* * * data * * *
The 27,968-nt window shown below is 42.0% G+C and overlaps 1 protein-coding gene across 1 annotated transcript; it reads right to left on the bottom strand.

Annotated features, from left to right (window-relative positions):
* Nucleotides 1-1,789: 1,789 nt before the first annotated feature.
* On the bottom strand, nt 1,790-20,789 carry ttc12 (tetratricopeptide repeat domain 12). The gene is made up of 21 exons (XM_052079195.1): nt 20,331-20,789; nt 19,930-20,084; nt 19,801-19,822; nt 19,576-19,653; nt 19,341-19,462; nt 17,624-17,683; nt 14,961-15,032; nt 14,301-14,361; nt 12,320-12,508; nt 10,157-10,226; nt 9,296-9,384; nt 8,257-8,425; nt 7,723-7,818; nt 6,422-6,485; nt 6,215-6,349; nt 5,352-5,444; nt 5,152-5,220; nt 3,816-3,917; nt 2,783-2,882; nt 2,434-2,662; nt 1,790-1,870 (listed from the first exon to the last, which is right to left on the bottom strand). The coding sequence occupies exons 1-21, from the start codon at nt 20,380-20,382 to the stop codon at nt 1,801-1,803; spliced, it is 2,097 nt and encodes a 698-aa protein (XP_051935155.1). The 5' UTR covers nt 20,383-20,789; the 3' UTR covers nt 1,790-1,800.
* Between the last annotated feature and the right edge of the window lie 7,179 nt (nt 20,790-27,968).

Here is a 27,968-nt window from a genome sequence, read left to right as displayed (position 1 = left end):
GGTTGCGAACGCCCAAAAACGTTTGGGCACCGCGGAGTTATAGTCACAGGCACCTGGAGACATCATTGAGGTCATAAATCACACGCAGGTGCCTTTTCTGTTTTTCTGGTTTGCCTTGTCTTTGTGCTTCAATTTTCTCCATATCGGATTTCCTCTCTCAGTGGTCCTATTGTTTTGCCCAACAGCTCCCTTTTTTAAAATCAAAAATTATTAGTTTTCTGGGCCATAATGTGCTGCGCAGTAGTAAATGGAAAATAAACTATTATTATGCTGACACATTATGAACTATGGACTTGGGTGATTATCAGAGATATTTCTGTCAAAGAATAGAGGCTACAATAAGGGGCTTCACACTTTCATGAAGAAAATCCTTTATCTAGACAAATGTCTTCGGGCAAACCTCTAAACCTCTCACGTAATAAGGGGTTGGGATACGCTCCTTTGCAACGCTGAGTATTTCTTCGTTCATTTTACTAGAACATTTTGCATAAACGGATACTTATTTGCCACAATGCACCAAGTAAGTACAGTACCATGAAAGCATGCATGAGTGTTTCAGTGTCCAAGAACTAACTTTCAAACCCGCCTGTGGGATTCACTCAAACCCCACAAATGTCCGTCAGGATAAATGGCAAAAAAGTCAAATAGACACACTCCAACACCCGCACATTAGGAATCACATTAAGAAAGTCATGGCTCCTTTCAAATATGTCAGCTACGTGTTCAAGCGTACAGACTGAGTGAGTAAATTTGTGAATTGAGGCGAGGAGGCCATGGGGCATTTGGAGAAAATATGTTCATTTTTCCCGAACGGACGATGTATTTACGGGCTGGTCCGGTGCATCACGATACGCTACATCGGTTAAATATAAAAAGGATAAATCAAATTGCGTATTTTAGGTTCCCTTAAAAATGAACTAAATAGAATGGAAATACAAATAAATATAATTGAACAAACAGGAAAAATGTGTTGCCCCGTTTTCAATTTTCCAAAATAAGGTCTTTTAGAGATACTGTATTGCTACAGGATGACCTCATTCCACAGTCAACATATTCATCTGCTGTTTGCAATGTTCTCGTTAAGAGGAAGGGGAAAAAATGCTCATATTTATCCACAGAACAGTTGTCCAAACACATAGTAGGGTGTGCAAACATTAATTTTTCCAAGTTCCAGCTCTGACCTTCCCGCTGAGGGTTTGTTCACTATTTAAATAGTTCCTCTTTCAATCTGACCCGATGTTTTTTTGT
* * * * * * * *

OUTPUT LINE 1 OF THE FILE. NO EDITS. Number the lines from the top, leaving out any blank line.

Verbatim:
The 27,968-nt window shown below is 42.0% G+C and overlaps 1 protein-coding gene across 1 annotated transcript; it reads right to left on the bottom strand.